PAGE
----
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  1. #1
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    Can CX Bike replace a Mountain Bike?

    Hi All,

    I have really enjoyed my time this past year getting started on road but i'm wondering in terms of CX bikes, I don't do downhill biking but do typical single track not terribly difficult (no jumps) and was wondering if CX bike can replace a mountain bike. The other reason I ask is because where we are in our family growth, i had typically towing a trailer either mountain or road, and I realize I'm not a fan of riding mtn bike with hybrid tires on the road. Was wondering if CX bike can be a good compromise to do everything bike?

    Any thoughts would be great!

    Thanks!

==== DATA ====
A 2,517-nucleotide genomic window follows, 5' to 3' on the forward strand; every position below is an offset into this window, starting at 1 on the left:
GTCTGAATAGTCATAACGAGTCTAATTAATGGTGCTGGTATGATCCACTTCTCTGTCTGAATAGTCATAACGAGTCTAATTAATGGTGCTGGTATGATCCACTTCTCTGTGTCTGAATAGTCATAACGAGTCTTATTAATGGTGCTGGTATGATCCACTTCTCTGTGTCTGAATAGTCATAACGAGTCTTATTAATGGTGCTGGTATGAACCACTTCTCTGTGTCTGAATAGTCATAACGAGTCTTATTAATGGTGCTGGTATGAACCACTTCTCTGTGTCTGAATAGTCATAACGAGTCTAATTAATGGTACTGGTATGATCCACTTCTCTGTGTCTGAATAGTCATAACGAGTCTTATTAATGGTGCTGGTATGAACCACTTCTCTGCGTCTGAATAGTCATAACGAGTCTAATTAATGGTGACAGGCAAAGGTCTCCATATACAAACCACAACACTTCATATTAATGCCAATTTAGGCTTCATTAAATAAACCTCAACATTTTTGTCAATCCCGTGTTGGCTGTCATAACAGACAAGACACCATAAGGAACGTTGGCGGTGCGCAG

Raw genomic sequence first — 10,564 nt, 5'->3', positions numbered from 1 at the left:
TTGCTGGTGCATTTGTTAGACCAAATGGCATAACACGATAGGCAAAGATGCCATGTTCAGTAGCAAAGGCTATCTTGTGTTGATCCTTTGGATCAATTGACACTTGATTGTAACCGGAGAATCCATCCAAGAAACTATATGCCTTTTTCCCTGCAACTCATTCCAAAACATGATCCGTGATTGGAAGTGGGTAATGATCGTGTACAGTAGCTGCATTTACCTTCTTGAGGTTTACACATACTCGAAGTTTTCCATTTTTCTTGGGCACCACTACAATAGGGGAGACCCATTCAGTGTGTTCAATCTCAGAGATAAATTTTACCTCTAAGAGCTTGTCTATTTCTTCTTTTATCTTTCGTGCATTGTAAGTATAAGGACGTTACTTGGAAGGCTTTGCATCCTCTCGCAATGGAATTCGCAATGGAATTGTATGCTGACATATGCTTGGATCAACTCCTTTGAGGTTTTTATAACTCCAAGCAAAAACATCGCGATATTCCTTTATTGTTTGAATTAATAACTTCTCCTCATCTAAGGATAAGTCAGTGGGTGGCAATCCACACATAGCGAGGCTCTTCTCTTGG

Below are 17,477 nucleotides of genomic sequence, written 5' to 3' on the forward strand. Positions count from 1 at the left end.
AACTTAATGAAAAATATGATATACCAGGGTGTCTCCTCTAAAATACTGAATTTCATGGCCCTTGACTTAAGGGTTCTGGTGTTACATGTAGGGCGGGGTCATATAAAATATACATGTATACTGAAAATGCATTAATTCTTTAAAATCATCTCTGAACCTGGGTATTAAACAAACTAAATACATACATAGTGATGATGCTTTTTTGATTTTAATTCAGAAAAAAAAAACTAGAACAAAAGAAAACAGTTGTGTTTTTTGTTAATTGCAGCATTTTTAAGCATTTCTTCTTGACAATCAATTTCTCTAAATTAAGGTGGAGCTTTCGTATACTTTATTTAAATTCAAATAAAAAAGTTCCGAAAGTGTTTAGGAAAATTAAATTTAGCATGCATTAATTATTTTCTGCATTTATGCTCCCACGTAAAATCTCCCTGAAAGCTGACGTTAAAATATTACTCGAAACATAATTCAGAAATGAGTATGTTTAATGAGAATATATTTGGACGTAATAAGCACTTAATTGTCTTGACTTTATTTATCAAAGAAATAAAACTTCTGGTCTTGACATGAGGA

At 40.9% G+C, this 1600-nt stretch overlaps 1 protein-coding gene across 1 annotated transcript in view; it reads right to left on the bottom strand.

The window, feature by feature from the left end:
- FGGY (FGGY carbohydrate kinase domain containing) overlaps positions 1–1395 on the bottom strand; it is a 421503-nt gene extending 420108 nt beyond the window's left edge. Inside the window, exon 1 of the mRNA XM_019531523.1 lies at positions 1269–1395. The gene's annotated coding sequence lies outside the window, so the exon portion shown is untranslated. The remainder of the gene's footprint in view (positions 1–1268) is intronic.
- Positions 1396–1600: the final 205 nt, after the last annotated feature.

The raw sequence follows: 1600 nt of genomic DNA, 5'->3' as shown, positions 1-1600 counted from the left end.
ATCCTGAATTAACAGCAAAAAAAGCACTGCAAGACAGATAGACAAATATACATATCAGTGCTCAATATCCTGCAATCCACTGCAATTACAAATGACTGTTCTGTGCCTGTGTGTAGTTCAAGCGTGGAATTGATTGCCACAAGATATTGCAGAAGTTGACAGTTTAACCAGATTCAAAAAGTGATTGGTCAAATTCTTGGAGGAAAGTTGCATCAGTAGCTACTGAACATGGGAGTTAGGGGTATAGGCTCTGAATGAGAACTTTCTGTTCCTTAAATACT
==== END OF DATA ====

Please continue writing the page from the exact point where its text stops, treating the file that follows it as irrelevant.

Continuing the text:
2. #2
    RoadBikeReview Member
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    Can CX Bike replace a Mountain Bike?

    It depends on the trails you ride but yes, it is possible. In Dallas we have a MTB club called DORBA. Of the trails that DORBA maintains I can thoroughly enjoy 90% of them on my SSCX bike. Some of them I won't ride on anything other than a cross bike as it increases the difficulty a little.

    When I travel to other locales to ride I am glad to have my FS and SS as well, but if I only rode in Dallas, and didn't race, I would be fine with just a CX bike. On top of that, if I had to own only one bike it would be my CX bike and the quiver of wheels I have for it.

    Good luck with whatever you decide to do.

  3. #3